Thank goodness that’s all in the past.   I’m better now, no thanks to the numerous diets, short stints at a (few different) therapist’s office, or countless psychotropic drugs.  No, it wasn’t a magic potion either.  What saved me was energy healing, that ancient technique of moving energy through and around the body to help it accomplish what it does best, heal itself.   The premise is simple; our bodies communicate clearly all that it needs for optimal health and well-being.  Of course, we must be willing to understand its language, and that’s exactly what you get with energy healing, including how to stay present (instead of dwelling about the past), what to eat (more like, how to listen to your body when it’s hungry and know the difference between real hunger and emotional hunger) and how to heal yourself and your loved ones from stressors that can potentially lead to unhealthy outlets.

It is no wonder that I chose Energy Healing and Holistic Fitness Coaching as a career to help others out of their straightjackets.   It works.   Many times, it just slips off as they learn to feel present and at ease in this world.  Feeling is believing.

Thank you Lizette Ayala for sharing your story! Learn more about Lizette and her work in energy healing and holistic fitness coaching at bodyrules.com

Five tips for taking care of yourself

1. Make yourself feel with music.

I love music. It has the potential to change my mood, take me back to a place I want to be, or help me think about the future I would like to create for myself. It is easy to get stuck listening to the same songs all the time and get in a funk. For this reason, whenever I hear a song I like on the radio, I write it down and would encourage other people to do so too. Later, I listen to this song again, and I am surprised by how inspired it makes me feel to write, move my body, or just meditate and feel.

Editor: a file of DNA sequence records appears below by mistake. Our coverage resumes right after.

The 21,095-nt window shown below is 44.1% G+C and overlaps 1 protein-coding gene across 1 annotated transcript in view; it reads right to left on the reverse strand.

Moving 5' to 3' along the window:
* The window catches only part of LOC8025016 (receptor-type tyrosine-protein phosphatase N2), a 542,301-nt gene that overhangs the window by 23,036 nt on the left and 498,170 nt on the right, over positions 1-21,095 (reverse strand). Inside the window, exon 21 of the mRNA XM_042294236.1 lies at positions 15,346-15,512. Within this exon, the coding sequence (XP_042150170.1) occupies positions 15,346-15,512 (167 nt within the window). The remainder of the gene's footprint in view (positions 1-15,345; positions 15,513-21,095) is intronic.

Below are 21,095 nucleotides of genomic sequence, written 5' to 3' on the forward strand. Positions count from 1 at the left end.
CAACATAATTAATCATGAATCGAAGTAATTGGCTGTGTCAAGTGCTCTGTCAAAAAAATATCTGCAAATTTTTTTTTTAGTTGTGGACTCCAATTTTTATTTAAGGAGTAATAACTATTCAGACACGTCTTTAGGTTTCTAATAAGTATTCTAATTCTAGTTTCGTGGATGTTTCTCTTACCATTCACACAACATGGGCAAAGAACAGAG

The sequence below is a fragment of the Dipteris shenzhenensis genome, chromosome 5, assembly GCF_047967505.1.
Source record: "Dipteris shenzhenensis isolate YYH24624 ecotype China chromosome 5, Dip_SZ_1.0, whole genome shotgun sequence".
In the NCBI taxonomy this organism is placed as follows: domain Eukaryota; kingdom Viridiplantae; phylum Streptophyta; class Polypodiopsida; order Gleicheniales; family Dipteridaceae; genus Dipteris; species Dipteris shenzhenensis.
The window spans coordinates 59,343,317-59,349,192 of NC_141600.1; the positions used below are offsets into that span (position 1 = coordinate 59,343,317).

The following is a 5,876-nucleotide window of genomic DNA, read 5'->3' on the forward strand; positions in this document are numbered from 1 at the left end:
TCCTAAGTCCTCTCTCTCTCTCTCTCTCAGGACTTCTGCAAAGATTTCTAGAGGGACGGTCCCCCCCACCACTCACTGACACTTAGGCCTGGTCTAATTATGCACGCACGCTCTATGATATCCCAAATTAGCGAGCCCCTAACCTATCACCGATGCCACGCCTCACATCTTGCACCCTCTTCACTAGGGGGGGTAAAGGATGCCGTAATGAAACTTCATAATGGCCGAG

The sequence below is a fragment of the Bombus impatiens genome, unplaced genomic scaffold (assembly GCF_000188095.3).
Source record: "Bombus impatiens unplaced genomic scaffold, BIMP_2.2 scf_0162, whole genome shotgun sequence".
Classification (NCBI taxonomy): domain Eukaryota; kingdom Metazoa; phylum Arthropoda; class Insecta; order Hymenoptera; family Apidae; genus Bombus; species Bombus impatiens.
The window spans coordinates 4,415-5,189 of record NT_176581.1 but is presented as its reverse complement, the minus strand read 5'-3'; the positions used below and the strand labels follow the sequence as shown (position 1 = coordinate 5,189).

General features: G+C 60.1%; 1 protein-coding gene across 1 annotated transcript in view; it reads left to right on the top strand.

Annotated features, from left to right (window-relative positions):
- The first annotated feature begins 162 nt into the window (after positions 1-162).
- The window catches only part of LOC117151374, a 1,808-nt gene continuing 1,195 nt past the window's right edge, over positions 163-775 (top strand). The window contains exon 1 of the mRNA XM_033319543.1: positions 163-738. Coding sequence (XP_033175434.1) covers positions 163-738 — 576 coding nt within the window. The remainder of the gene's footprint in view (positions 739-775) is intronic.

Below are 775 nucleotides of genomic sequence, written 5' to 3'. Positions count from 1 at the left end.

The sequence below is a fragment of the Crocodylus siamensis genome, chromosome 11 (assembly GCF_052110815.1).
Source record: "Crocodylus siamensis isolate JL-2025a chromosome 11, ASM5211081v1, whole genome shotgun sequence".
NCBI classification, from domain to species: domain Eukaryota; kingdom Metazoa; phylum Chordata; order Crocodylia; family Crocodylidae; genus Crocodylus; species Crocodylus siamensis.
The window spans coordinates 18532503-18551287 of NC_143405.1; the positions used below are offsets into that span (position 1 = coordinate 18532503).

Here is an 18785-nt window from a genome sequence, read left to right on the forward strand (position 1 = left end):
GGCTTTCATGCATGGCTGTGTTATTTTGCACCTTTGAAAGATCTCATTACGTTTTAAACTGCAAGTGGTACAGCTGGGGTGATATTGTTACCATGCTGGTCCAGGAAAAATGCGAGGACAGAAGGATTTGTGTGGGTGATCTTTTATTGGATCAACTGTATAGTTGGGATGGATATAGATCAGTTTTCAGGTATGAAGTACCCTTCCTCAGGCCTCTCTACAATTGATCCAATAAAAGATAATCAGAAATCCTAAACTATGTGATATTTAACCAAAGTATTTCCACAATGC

2. Warm your heart with an animal.

I am very fortunate to have a sweet dog named Rocky. He is incredibly cute and looking at him always brings my attention to my heart. I love walking Rocky and feeding him, yes, but best of all are the times I spend with Rocky that do not involve chores. Doing so challenges me to put my work away and come back into the beauty and peacefulness of the present moment.

Do you have an animal you like spending time with at home? Next time, pay attention to the sensations in your body spending time around an animal brings up for you.